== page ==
One driver is seeking a revival in the latter stages of his sterling career.
Another hopes a new team will finally bring a long-awaited first title.
And a third hopes a fifth championship will crown his season of saying goodbye.
Tony Stewart, Carl Edwards and Jeff Gordon are some of the key stories highlighting the start of the NASCAR Sprint Cup Series’ new year. Stock car racing fires back up this weekend in preparation for the season-opening Daytona 500, the sport’s most celebrated race, on Feb. 22.
Under the Daytona 500’s unique format, there’s a week of racing at Daytona International Speedway that leads up to the 500, starting with the Sprint Unlimited, a 75-lap exhibition race Saturday night.
Then on Sunday, the series holds front-row qualifying for the Daytona 500, with the two fastest drivers claiming the first two starting spots. The lineup for the rest of the 43-car field will be determined by a pair of 150-mile qualifying races Thursday night.
Winning the crown jewel Daytona 500 is second only to winning the Sprint Cup title in the minds of most drivers, and no one will arrive in Daytona Beach, Fla., wanting victory more than the 43-year-old Stewart.
Stewart, a three-time Cup champion, has never won the Daytona 500 in 16 attempts, though he has won 19 other races held at the high-banked, 2.5-mile Daytona International oval during his long career.
Winning the Daytona 500 this year also would mark a revival for Stewart after an anguishing 18 months. In 2013 he shattered his right leg in a racing crash and then, last summer, Stewart’s car killed a fellow driver who had stepped on the track during a non-NASCAR sprint-car race in New York.
“I’m coming off a bad year and a half, so [I’m] definitely excited to get it all behind us and move forward,” Stewart told reporters at the speedway on Thursday.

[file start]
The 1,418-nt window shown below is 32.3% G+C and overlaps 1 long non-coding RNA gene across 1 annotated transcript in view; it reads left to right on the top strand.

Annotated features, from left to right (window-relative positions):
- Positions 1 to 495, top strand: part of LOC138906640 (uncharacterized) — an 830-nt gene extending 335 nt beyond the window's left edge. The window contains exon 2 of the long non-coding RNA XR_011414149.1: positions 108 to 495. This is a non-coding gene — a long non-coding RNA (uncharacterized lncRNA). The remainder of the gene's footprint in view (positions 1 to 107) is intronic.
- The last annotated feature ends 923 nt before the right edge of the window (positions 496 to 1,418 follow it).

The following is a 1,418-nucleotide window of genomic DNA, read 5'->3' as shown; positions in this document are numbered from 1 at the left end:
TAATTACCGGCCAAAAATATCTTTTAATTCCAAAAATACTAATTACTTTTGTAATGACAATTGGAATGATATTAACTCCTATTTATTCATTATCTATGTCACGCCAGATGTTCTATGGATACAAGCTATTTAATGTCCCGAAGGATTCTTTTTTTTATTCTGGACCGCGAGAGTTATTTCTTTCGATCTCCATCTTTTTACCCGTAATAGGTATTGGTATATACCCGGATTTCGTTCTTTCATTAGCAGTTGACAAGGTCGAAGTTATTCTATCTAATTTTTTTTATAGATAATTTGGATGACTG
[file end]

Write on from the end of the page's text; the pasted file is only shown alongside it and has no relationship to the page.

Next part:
Asked whether he feared he would never win the Daytona 500, Stewart replied: “No, not until the day that I don’t run here anymore. Everybody has got a shot here.”
Stewart is the co-owner of his team, Stewart-Haas Racing, whose other drivers include Kevin Harvick, a former Daytona 500 winner who captured his first Cup championship last year.
Edwards also wants to win the Daytona 500 to kick off his new partnership with Joe Gibbs Racing, the team he joined after spending the first 11 years of his Cup career driving for Roush Fenway Racing.
The 35-year-old Edwards, who will drive the No. 19 Toyota for Gibbs, has won 23 Cup races but never the Daytona 500 or the series championship.
“I feel like I’ve really got to prove myself,” Edwards said last month. “I feel a little anxious, a little nervous about it, and that’s nice. I haven’t had that feeling for a long time, and it’s a motivator.”
Gordon, meanwhile, will experience many feelings as he races in his final Daytona 500. The four-time champion, one of the sport’s most successful and popular drivers, announced last month that this season, his 23rd, will be his last as a full-time Cup driver.
Gordon, 43, is a three-time winner of the Daytona 500 in his famed No. 24 Chevrolet prepared by Hendrick Motorsports. But his last Daytona 500 victory occurred a decade ago.
Speaking of popular drivers, many NASCAR fans will be rooting for Gordon’s teammate, Dale Earnhardt Jr., to repeat his Daytona 500 win of last year.
After a six-hour rain delay, the 40-year-old Earnhardt won his second Daytona 500 after holding off Denny Hamlin, Brad Keselowski and others in the final laps of the 200-lap race.
But all the drivers know that though they need a strong car to win, luck often plays a big role at the Daytona 500.
The race is a restrictor-plate race, where the cars’ horsepower is capped for safety reasons. But as a result they stay bunched like a freight train, so drivers need willing drafting partners to gain positions while avoiding multicar crashes.
“Daytona is not necessarily about equipment,” 2011 Daytona 500 winner Trevor Bayne said. “It’s about being at the right place at the right time, keeping yourself out of trouble and having enough friends that will push you to the win.”